[cgl_discussion] Forced Unmount patch

Villalovos, John L john.l.villalovos at intel.com
Mon Oct 18 11:37:34 PDT 2004

Enclosed please find a patch for Forced Unmount.  This patch was
originally written by Monta Vista for the 2.4.x kernel.  It was then
ported to 2.6.8 by Atul Sabharwal at Intel Corporation.

This is Atul's patch.  I will be sending a clean up of the patch, that I
am working on, in the next couple of days.

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Forced Unmount of a File System
By Atul Sabharwal
Forced Unmount as the name suggests gives an override to remove a file system
when a regular unmount operation would fail. It is a managed implementation for
"surprise removal" with no data loss. Currently, this can be achieved by
killing the applications which have open files, file maps, locks in the file
system. This brings us to the question as why do we need this feature. The
answer being that there are scenarios where the file maps, locks, files can be
released without having to kill the applications.  The applications can
gracefully recover from this operation by closing the file and polling for the
file system to get re-mounted.

Algorithm for Forced Unmount:
Forced unmount starts by marking the super block to be undergoing a forced
unmount operation. It then marks all the files open in the super block to be
undergoing a forced unmount.  These two operations prevent all system calls
except close to fail with an error –ENXIO. The typical operations are file
operations like read, write, seek, fcntl, ioctl etc. All file system lookup and
traversal operations also fail and return NULL. It then steps through the
address maps for the files and does an unmap operation thereby releasing the
page tables for the open files. Next, it removes the file locks and wakes up
all processes waiting on the lock. It also deletes the lock. After that, it
does a fput operation on the file.  After that, open files are cloned so that a
flush operation can be done on the cloned files. Once the cloned files are
closed, all data gets written to the storage media and the open files are
marked as detached. This is to note that we do a special close when the apps do
a close system call.  Also, the working directories of all processes inside the
forced unmounted file system are changed to NULL. The apps can recover from
this by doing the system call getcwd (). After that, a mntput operation is done
on the file system to bring the usage count to two.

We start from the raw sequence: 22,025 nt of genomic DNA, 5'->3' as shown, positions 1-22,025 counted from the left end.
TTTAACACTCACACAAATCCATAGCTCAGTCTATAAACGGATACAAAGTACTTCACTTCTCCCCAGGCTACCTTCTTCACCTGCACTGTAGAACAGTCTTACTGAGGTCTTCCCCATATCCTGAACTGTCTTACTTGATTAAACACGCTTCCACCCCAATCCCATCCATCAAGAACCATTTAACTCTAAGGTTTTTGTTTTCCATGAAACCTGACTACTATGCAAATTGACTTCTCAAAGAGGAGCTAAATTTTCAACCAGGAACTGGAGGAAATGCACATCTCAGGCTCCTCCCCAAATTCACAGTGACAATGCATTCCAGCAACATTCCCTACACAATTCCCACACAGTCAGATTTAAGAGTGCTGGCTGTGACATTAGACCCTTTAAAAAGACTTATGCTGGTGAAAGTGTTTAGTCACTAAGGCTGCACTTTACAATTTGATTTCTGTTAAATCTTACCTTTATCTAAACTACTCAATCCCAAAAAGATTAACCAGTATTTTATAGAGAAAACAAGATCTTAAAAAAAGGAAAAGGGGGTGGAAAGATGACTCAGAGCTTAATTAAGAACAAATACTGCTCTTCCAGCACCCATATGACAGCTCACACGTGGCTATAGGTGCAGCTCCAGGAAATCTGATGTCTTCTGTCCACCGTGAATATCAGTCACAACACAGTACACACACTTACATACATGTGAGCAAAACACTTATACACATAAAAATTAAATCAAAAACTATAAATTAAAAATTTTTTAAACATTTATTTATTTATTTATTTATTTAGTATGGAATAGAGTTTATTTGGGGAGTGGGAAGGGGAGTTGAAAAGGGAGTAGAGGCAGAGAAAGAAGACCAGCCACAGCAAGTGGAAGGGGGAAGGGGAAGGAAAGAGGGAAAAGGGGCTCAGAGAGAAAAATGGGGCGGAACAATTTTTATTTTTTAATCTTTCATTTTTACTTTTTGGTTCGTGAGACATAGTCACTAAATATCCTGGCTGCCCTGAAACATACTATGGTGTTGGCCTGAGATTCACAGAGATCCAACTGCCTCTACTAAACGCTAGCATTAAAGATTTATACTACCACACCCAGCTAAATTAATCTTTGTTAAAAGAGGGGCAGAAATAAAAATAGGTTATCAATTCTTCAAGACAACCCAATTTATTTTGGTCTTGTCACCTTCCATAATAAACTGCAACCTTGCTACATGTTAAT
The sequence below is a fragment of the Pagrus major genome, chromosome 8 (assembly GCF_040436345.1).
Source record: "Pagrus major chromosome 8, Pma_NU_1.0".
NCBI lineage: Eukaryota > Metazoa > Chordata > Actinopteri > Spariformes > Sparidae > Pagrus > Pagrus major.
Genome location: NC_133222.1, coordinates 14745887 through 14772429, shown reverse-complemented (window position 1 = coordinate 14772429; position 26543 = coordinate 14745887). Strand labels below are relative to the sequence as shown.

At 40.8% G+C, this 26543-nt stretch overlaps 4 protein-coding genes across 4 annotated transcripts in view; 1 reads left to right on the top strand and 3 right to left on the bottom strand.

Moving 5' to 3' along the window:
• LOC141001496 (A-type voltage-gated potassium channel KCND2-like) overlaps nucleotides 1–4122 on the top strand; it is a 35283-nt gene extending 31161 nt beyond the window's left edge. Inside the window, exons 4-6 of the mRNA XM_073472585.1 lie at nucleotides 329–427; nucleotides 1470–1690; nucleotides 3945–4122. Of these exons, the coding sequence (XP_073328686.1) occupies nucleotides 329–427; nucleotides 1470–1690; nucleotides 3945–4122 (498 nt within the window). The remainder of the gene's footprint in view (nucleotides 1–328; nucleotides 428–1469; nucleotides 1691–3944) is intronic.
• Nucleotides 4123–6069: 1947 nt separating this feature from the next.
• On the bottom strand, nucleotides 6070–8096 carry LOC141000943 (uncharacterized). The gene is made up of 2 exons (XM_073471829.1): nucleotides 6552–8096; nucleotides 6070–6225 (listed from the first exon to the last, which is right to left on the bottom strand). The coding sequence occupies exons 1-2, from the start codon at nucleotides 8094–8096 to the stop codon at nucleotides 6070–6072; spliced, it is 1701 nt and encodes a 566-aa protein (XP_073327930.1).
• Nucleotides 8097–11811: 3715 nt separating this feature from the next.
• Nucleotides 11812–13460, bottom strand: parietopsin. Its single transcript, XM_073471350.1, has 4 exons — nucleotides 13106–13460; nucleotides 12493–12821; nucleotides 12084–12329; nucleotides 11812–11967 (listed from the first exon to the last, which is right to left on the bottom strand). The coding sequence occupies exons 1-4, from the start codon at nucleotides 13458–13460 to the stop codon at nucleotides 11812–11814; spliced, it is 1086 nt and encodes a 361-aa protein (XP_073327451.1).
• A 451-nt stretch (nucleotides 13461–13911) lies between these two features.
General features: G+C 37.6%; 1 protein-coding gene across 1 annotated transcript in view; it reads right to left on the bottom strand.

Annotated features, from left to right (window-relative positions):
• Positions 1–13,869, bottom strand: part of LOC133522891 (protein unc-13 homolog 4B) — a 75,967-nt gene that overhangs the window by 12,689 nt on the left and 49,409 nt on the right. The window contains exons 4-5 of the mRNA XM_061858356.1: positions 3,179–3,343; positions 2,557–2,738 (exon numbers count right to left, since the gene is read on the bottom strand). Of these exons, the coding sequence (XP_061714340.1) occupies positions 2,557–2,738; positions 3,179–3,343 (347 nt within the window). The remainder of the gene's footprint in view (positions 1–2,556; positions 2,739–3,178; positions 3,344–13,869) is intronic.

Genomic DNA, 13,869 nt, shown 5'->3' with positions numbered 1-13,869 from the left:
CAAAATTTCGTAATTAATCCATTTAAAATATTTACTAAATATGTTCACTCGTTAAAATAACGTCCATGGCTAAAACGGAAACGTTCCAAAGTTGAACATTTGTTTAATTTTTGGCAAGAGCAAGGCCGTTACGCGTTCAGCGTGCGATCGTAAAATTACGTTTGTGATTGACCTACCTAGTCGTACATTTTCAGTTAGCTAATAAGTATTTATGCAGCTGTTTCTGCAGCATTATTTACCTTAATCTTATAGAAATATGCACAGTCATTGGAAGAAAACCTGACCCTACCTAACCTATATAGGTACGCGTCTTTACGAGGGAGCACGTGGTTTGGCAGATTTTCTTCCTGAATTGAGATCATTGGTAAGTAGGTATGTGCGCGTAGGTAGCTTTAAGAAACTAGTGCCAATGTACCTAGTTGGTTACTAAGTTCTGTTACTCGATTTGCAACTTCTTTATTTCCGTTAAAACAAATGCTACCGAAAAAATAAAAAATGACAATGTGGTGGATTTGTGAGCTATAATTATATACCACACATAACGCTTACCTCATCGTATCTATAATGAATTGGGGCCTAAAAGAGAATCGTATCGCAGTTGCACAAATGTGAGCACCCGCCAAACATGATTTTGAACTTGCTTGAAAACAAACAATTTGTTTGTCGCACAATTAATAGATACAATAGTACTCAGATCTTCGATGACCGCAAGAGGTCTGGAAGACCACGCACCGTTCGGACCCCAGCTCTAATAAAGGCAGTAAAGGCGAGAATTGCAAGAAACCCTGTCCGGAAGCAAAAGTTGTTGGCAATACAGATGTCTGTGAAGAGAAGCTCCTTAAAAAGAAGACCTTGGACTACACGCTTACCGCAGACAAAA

Usage Scenarios:
Telecommunication devices like bladed system viz. ATCA need to hot swap blades
for reasons like blade overheat blade upgrade etc. On RAID systems, disks need
to be upgraded. For file system administration, file systems need to be
unmounted. For all these operations, a managed "surprise removal" is useful.

Advantages of Forced Unmount:
On hot plug enabled like ATCA systems, a user can pull a blade out without
having to reboot the system or kill applications. When the blade is plugged
back in, applications can proceed normally as before.  Also, on regular
systems, when a file system gets busy, the system administrator does not have
to reboot the system.  A forced unmount would suffice.

Disadvantages of Forced Unmount:
When a program has its binary in the forced unmounted file system, the
application would terminate with a segmentation fault as the code pages would
get removed from the virtual memory map. When the file system comes back alive,
these apps would have to be manually restarted.  Also, the root file system
cannot be force unmounted. Also, forced unmount works on a single file system
i.e. if there are child mounts inside a file system, forced unmount would fail.

File System Candidates for Forced Unmount:
On a typical UNIX system, /var, /tmp, /home, /opt would be good candidates to
perform a forced unmount operation.

Forced unmount is a useful feature for system administrators. It implements
"surprise removal" which requires minimal system administration as well as does
not require a system reboot. Also, if the applications are designed to continue
without their data files, they need not be terminated.
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